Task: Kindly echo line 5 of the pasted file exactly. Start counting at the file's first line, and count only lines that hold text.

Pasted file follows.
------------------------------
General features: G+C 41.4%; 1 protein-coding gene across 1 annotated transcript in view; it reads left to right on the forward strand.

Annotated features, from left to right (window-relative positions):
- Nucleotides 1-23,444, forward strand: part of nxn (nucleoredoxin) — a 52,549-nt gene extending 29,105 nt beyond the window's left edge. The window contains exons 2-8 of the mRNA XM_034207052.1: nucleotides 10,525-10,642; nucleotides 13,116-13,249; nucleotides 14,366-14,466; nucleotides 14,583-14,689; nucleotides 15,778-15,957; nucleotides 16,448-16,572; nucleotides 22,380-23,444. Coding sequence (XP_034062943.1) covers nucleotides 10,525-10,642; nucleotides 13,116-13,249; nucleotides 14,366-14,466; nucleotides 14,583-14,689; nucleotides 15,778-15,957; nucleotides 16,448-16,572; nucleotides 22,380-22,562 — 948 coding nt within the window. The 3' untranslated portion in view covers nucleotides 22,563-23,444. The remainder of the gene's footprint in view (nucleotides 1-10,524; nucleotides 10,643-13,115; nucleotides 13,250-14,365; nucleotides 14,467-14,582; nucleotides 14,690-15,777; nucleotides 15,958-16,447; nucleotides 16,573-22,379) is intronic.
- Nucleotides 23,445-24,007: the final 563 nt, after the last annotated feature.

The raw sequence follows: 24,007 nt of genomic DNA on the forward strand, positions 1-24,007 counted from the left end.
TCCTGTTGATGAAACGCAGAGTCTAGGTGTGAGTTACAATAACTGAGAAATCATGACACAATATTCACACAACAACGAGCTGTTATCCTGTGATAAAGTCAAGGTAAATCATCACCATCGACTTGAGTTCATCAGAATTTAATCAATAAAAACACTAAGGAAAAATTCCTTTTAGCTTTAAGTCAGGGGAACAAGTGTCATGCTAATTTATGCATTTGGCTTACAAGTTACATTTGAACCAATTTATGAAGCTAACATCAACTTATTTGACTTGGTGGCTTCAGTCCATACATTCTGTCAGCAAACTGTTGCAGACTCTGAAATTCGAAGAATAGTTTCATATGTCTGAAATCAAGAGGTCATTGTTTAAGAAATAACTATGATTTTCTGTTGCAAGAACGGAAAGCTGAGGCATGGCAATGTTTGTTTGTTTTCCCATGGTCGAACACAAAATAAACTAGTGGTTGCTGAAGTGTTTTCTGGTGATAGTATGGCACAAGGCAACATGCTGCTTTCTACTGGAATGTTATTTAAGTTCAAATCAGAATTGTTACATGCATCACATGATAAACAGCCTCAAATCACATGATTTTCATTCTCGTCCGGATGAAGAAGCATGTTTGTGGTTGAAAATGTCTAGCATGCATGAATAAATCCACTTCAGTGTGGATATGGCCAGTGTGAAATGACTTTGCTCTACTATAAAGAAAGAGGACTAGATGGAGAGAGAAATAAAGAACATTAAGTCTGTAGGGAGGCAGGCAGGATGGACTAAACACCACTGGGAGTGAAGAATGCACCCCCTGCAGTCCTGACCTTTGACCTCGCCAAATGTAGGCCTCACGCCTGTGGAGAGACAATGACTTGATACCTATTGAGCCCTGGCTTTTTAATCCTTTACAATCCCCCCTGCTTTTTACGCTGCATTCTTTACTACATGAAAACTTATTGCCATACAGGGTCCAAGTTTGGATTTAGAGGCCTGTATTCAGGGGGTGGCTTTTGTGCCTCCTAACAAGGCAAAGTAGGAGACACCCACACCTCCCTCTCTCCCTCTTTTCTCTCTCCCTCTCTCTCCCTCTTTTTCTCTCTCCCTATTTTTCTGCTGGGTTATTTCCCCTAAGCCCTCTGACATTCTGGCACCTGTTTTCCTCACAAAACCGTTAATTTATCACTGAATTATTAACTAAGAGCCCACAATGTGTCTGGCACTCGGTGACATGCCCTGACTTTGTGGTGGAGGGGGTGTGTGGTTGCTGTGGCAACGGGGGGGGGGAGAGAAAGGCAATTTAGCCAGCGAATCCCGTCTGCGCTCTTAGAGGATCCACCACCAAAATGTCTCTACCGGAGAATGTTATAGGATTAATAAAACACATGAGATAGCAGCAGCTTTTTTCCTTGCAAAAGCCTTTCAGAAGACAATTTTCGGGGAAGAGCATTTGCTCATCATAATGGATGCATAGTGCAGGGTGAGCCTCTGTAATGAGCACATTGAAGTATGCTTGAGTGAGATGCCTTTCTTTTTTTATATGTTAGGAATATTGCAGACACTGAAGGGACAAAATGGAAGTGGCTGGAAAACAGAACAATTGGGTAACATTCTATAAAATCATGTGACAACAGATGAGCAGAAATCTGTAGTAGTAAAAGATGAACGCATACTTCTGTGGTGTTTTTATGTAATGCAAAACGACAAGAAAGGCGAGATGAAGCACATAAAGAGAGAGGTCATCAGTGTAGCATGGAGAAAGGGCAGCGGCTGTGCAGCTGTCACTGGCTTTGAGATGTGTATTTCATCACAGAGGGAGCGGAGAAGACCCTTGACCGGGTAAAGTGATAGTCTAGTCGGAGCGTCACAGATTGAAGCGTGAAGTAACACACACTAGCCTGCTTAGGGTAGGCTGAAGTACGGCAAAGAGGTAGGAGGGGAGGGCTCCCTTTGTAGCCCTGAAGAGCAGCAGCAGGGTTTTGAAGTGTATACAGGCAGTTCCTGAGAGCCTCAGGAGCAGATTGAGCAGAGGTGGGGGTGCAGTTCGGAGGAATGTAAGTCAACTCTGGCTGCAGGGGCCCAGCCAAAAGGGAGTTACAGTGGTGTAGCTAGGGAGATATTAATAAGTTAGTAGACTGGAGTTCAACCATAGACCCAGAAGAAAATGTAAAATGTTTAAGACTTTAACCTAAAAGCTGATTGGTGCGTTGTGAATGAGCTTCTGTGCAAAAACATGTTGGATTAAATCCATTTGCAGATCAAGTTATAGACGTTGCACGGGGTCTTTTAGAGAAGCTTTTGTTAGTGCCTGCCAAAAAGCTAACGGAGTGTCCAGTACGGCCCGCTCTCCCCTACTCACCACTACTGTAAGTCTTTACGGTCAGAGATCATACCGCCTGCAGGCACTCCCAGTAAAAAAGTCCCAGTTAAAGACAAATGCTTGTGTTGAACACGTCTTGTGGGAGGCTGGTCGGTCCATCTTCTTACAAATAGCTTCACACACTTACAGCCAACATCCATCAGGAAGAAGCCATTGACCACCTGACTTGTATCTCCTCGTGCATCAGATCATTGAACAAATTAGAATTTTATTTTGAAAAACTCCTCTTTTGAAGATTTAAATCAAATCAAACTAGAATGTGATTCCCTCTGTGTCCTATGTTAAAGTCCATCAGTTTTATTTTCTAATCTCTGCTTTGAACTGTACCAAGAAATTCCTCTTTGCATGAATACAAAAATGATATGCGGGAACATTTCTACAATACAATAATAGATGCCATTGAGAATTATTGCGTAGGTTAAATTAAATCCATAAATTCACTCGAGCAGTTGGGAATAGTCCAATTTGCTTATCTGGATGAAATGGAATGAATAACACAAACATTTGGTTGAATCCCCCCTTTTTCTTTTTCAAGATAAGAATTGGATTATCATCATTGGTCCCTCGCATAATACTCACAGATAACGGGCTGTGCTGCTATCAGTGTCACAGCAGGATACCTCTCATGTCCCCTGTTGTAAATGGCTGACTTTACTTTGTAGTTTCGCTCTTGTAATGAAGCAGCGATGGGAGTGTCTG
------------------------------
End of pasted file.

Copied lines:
The raw sequence follows: 24,007 nt of genomic DNA on the forward strand, positions 1-24,007 counted from the left end.